SA public sector recruitment reset follows growth of merit exemptions

By Stephen Easton

Monday November 13, 2017

South Australian public sector commissioner Erma Ranieri is asking other public service leaders to explain a high number of exemptions to merit-based recruitment processes, according to her latest State of the Sector report.

This year’s figures also show the outcomes from efforts to improve performance management, increase workforce diversity and keep a sharper eye on ethics across the whole government.

Ranieri reports there were 362 “exemptions to merit-based selection processes” for government jobs in the last two financial years — 192 in 2016-17 and 170 the year before — and that number appears to have started drifting upwards.

The commissioner will “remind agencies of their obligations in relation to the principles of merit” and ask if they can help explain the recent increase.

Reasons given by agencies for going outside the normal process in a survey were “entirely consistent with the intent” of the exemption, according to the report: they fast-tracked people for short-term roles, to convert their temporary jobs into permanent ones, or to hire specialists.

Premier Jay Weatherill has issued a range of recent public sector directives, including one clarifying minimum requirements for recruitment, and Ranieri will be initiating “further conversations with chief executives and agency heads about selection processes and minimum approaches for agencies to adopt” in future.


Formal plans to achieve 50-50 gender representation at executive level have also multiplied; 69.4% of agencies now have them in place, up from 47% at the end of June, 2016.

Similarly, “workforce strategies to increase Aboriginal employment in their agency” were found in 73.5% of the sector this ear, up from 59% in the space of 12 months.

“We are still working towards achieving the targets for equal gender representation at the executive level, and Aboriginal employment,” Ranieri writes, but the report does not provide new figures to show progress, or lack of progress, on either.

Women held 47% of public sector executive roles at June 2016, and the report says this figure is still the latest available. Men are also slightly in the majority on government boards and hold about 60% of the chairing roles.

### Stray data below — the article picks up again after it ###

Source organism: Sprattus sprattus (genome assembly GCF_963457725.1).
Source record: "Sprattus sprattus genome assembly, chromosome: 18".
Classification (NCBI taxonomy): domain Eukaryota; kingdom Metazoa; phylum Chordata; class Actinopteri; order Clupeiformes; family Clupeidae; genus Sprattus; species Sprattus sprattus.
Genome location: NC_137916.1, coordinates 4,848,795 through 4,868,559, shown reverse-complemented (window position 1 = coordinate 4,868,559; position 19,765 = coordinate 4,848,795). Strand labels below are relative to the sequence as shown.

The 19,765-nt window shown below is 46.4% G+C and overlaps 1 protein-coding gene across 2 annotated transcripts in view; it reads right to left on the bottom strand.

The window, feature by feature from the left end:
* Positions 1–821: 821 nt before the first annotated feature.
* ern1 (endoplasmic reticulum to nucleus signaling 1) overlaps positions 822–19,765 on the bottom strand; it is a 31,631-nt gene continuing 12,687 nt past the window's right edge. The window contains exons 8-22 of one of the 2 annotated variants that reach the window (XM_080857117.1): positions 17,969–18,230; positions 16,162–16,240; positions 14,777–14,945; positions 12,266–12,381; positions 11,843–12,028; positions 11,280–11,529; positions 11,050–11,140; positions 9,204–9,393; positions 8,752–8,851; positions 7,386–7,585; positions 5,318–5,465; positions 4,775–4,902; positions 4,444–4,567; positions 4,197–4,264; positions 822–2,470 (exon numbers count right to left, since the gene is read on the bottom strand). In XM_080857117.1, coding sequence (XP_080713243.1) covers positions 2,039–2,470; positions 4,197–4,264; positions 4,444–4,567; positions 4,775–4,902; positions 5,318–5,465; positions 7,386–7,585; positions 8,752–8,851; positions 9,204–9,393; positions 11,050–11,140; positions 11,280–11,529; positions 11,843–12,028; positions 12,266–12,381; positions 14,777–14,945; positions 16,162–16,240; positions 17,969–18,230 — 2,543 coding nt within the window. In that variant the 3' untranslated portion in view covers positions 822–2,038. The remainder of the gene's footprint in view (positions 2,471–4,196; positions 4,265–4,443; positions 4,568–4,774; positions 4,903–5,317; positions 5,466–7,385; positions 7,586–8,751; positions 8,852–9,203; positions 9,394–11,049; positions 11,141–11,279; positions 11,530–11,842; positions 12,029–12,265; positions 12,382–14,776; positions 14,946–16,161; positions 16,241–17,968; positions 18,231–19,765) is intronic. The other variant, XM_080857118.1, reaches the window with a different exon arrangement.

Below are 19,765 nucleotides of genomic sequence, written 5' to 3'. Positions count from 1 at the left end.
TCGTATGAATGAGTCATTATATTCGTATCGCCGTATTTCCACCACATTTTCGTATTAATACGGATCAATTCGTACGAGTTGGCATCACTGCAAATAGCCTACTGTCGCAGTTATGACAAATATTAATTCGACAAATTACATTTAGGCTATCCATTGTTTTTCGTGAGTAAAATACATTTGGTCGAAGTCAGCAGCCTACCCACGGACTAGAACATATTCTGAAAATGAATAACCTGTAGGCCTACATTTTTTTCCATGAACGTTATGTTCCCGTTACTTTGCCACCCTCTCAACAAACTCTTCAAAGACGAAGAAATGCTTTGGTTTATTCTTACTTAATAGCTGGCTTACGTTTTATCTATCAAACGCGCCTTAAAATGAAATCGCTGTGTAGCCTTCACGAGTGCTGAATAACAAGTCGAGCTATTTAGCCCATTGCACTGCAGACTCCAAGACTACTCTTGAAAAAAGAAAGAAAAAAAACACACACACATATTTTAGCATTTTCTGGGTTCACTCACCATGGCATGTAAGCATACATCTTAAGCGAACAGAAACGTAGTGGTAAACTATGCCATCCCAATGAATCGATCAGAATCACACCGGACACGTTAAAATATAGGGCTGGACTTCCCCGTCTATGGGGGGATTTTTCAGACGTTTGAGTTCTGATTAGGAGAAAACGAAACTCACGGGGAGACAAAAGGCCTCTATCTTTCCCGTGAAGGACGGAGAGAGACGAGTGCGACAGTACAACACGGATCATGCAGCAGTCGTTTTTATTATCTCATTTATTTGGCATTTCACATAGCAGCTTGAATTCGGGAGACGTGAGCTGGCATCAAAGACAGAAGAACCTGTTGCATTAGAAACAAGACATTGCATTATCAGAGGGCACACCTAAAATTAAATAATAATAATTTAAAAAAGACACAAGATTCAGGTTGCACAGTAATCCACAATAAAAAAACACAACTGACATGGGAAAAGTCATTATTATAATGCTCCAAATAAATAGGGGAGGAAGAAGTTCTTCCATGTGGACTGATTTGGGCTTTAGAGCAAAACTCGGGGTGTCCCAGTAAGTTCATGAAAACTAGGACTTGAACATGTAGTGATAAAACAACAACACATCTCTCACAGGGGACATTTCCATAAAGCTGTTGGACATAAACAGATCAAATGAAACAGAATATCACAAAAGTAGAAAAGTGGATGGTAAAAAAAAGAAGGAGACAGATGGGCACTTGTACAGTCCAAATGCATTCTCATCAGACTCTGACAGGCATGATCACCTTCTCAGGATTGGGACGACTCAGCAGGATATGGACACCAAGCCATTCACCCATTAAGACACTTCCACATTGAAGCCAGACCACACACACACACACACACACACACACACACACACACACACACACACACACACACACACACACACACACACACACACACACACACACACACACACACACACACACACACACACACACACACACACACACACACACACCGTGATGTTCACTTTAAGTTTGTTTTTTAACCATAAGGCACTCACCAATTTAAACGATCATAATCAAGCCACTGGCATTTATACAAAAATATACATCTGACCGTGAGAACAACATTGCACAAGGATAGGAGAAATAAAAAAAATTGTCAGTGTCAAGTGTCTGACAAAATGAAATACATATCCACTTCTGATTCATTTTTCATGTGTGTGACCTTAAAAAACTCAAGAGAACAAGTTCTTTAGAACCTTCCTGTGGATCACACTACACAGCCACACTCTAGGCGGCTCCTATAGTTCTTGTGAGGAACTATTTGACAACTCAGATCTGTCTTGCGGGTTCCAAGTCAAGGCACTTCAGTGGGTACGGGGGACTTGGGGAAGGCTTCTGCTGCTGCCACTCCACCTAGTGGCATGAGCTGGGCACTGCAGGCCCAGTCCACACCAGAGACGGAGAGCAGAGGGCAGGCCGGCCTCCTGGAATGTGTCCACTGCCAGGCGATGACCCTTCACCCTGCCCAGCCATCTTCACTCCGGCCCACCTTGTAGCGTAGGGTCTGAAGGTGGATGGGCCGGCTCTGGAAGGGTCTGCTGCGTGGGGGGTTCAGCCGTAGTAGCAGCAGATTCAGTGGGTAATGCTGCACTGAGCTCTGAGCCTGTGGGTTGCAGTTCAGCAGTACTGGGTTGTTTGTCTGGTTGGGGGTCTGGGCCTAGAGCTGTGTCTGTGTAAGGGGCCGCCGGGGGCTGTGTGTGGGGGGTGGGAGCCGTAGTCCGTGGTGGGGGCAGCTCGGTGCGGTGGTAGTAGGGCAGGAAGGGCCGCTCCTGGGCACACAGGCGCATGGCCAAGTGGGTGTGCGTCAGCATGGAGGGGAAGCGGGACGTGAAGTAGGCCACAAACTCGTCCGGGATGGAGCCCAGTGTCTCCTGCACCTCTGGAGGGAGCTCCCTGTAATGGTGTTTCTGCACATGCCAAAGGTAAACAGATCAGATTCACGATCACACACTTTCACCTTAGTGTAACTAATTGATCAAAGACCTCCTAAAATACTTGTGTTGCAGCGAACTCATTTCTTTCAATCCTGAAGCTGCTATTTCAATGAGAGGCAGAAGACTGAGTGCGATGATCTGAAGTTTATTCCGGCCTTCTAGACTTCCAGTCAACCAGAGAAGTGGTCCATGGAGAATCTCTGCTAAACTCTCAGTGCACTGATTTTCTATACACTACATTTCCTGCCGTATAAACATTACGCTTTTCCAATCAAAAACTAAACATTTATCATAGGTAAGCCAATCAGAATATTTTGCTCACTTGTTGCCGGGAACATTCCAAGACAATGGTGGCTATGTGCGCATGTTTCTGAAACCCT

It’s the same story for Aboriginal employment; the report says the June 2016 figure of 1.77% for the overall public sector is the most recent available. The state government previously set a target of 2% by 2014.

“Responding to the progress to date, the Premier has set bold, new internal targets for chief executives to achieve,” according to the latest public sector workforce report.

Weatherill now wants each agency to have a minimum of 2% Aboriginal employment “by 2018” and by 2020, the Aboriginal representation targets are 4% across the public sector in general and 2% in the executive levels.


There were 735 ethical investigations over 2016-17 — 126 more than in the previous year — and Ranieri says this is generally a good thing, showing greater awareness of the code of ethics, improved accountability systems and more reporting this year. But the probes take too long.

“The number of investigations into breaches of the Code of Ethics that have been underway for more than six months, in my opinion, is still too high (38 per cent of total investigations as at 30 June 2017),” the commissioner writes.

There were 295 investigations still outstanding at the end of June and 38% of those had run for longer than six months.

Based on agency survey responses, there were at least 328 ethical breaches and 112 investigations that found no breach. Over 60% of the problems concerned a failure to maintain professional and courteous behaviour, while other ethical issues involved handling of public resources and information.

Ranieri’s office is working with the Crown Solicitor’s Office on a way to speed up investigations and disciplinary processes, without reducing the rights of employees to natural justice.

Performance management

Twice-a-year performance management reviews are now the norm as mandated by Weatherill in May, 2016. As of June this year, 91.8% of the sector was operating the newer model, and more reform is coming. Over a third flagged a “new or significantly revised” approach in 2017-18 and 86.5% intended to modify their performance management and development system in some way.

Despite the changes at the policy level, however, the survey found only 36.1% of employees participated in a performance review in the first half of 2017.

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